diff --git a/docs/user-manual/en/flow-control.md b/docs/user-manual/en/flow-control.md
index bdaac25..bf826bb 100644
--- a/docs/user-manual/en/flow-control.md
+++ b/docs/user-manual/en/flow-control.md
@@ -1,12 +1,10 @@
-Flow Control
-============
+# Flow Control
 
 Flow control is used to limit the flow of data between a client and
 server, or a server and another server in order to prevent the client or
 server being overwhelmed with data.
 
-Consumer Flow Control
-=====================
+## Consumer Flow Control
 
 This controls the flow of data between the server and the client as the
 client consumes messages. For performance reasons clients normally
@@ -17,8 +15,7 @@ internal buffer, then you could end up with a situation where messages
 would keep building up possibly causing out of memory on the client if
 they cannot be processed in time.
 
-Window-Based Flow Control
--------------------------
+## Window-Based Flow Control
 
 By default, ActiveMQ consumers buffer messages from the server in a
 client side buffer before the client consumes them. This improves
@@ -51,38 +48,38 @@ Setting the consumer window size can considerably improve performance
 depending on the messaging use case. As an example, let's consider the
 two extremes:
 
-Fast consumers
-:   Fast consumers can process messages as fast as they consume them (or
-    even faster)
+### Fast consumers
+Fast consumers can process messages as fast as they consume them (or
+even faster)
 
-    To allow fast consumers, set the `consumer-window-size` to -1. This
-    will allow *unbounded* message buffering on the client side.
+To allow fast consumers, set the `consumer-window-size` to -1. This
+will allow *unbounded* message buffering on the client side.
 
-    Use this setting with caution: it can overflow the client memory if
-    the consumer is not able to process messages as fast as it receives
-    them.
+Use this setting with caution: it can overflow the client memory if
+the consumer is not able to process messages as fast as it receives
+them.
 
-Slow consumers
-:   Slow consumers takes significant time to process each message and it
-    is desirable to prevent buffering messages on the client side so
-    that they can be delivered to another consumer instead.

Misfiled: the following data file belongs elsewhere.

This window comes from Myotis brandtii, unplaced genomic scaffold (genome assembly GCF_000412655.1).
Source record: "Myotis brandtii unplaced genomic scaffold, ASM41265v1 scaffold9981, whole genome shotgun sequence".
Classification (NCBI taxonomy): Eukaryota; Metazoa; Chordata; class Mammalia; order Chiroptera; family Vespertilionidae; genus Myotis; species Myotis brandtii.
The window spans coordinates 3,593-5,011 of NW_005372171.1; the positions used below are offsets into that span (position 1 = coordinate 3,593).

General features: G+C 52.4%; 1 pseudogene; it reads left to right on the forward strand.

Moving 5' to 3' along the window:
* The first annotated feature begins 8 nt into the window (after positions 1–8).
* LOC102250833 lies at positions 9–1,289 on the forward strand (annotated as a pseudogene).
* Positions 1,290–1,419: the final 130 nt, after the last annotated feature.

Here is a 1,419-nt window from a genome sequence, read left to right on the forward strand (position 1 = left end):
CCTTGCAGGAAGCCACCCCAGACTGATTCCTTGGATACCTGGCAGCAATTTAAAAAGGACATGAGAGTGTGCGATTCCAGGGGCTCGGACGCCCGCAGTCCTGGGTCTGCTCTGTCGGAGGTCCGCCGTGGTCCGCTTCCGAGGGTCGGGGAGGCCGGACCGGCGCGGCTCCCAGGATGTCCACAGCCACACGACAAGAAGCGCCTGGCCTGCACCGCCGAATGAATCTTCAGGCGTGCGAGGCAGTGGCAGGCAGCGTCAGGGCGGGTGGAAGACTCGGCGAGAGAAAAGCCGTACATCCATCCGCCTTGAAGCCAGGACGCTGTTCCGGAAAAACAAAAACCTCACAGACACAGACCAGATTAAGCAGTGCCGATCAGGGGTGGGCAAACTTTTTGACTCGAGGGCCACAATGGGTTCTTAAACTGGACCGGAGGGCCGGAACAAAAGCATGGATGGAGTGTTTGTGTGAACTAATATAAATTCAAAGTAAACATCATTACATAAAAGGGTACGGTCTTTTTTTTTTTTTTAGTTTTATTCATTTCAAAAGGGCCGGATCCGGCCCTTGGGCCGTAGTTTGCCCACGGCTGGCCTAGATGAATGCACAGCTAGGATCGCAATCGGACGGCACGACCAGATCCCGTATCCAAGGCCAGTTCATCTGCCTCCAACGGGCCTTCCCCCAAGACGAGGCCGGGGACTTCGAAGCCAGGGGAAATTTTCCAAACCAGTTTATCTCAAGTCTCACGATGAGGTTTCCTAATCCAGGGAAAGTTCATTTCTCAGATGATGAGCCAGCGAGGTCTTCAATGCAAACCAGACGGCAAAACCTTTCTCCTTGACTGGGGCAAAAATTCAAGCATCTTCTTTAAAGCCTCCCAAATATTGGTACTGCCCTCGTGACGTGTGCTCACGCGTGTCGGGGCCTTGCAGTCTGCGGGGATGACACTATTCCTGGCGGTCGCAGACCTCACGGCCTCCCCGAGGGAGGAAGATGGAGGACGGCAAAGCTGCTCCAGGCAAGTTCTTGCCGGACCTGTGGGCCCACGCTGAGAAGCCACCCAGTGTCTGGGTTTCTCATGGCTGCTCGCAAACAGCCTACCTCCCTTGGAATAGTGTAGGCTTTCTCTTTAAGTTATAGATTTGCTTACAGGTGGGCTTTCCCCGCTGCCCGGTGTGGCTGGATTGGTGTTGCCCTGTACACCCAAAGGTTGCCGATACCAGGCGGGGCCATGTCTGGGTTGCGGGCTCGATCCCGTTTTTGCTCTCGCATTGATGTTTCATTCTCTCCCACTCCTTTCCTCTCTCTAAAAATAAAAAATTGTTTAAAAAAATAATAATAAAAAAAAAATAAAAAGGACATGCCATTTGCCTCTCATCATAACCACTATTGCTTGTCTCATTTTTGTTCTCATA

+### Slow consumers
+Slow consumers takes significant time to process each message and it
+is desirable to prevent buffering messages on the client side so
+that they can be delivered to another consumer instead.
 
-    Consider a situation where a queue has 2 consumers; 1 of which is
-    very slow. Messages are delivered in a round robin fashion to both
-    consumers, the fast consumer processes all of its messages very
-    quickly until its buffer is empty. At this point there are still
-    messages awaiting to be processed in the buffer of the slow consumer
-    thus preventing them being processed by the fast consumer. The fast
-    consumer is therefore sitting idle when it could be processing the
-    other messages.
+Consider a situation where a queue has 2 consumers; 1 of which is
+very slow. Messages are delivered in a round robin fashion to both
+consumers, the fast consumer processes all of its messages very
+quickly until its buffer is empty. At this point there are still
+messages awaiting to be processed in the buffer of the slow consumer
+thus preventing them being processed by the fast consumer. The fast
+consumer is therefore sitting idle when it could be processing the
+other messages.
 
-    To allow slow consumers, set the `consumer-window-size` to 0 (for no
-    buffer at all). This will prevent the slow consumer from buffering
-    any messages on the client side. Messages will remain on the server
-    side ready to be consumed by other consumers.
+To allow slow consumers, set the `consumer-window-size` to 0 (for no
+buffer at all). This will prevent the slow consumer from buffering
+any messages on the client side. Messages will remain on the server
+side ready to be consumed by other consumers.
 
-    Setting this to 0 can give deterministic distribution between
-    multiple consumers on a queue.
+Setting this to 0 can give deterministic distribution between
+multiple consumers on a queue.
 
 Most of the consumers cannot be clearly identified as fast or slow
 consumers but are in-between. In that case, setting the value of